We now make up for the silence of our walk to the car by talking over one another in our enthusiastic attempt to convince each other of what we clearly already agree on. We dissect, scrutinize and mutually praise each detail of the performance. Then, about ten minutes into our fevered admiration fest we hit a potential snag: we realize there is no way we can possibly explain how excellent our evening was to any other human being.
And therein lies the age-old problem particularly common in travel: we come home and find we are unable to do much more than reduce an extraordinary experience down to five simple words: “You had to be there.”
“You had to be there” is our fallback position when our experiences exceed our ability to describe them or when the joke we just told goes over about as well as a hamburger stand in Delhi. But these words are more than a trite line thrown to those on the outside of a joke or travel experience. They highlight a concept rich with extended meaning, a phrase that operates on more levels than a Bernie Madoff investment scheme.
Over the next several entries here at The Meaningful Traveler, we’ll explore some of those multiple ways of appreciating the phrase, “You had to be there.” But for now, let me explain this particular incident.
Sumner and I had just witnessed a performance in Seattle by The Civil Wars, a duo who play a mixture of music loosely categorized as Americana. Don’t let the cleavage, melodramatic filming or Johnny Depp-look-a-likeness in the following video distract you from two very talented performers.
This video of their biggest hit, Poison and Wine, is by its nature, a music video. But the live performance – two singers and a single guitar for all but two songs – was something incredible. From their timing and banter with the audience and each other to their haunting harmonies and musicianship, Joy Williams and John Paul White are something to behold. Even superstar Adele (for whom The Civil Wars opened earlier this year) has stated that, “The Civil Wars are the best live band I have ever seen.”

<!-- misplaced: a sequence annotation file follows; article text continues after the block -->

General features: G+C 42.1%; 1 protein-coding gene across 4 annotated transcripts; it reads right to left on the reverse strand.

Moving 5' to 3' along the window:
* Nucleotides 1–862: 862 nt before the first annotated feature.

Sumner and I would agree. But to tell you all this or even for you to check out their videos won’t quite cut it. That’s the problem with such experiences. Words, photographs or even videos only go so far. When we fully engage in an experience all attempts to convey it will come up short.
I can tell you the concert was great. But really all I can say that will do it justice is this:
Dealing with the death of my 26-year-old nephew in a car accident was only part of the challenge I expected in attending his funeral. You see, my nephew was the son of my brother and his ex-wife. Thus, amidst all the grief concerning my nephew’s death, we also expected to encounter the various dynamics that are part of torn and blended families, especially during such distressing conditions.
But two curious events occurred along the way to somewhat mitigate the stress.
First, a few weeks before the tragedy occurred, my brother had lunch at a small Chinese restaurant down in Florida where he lives. The place was crowded, so he shared a table with a stranger. They talked briefly and that was that.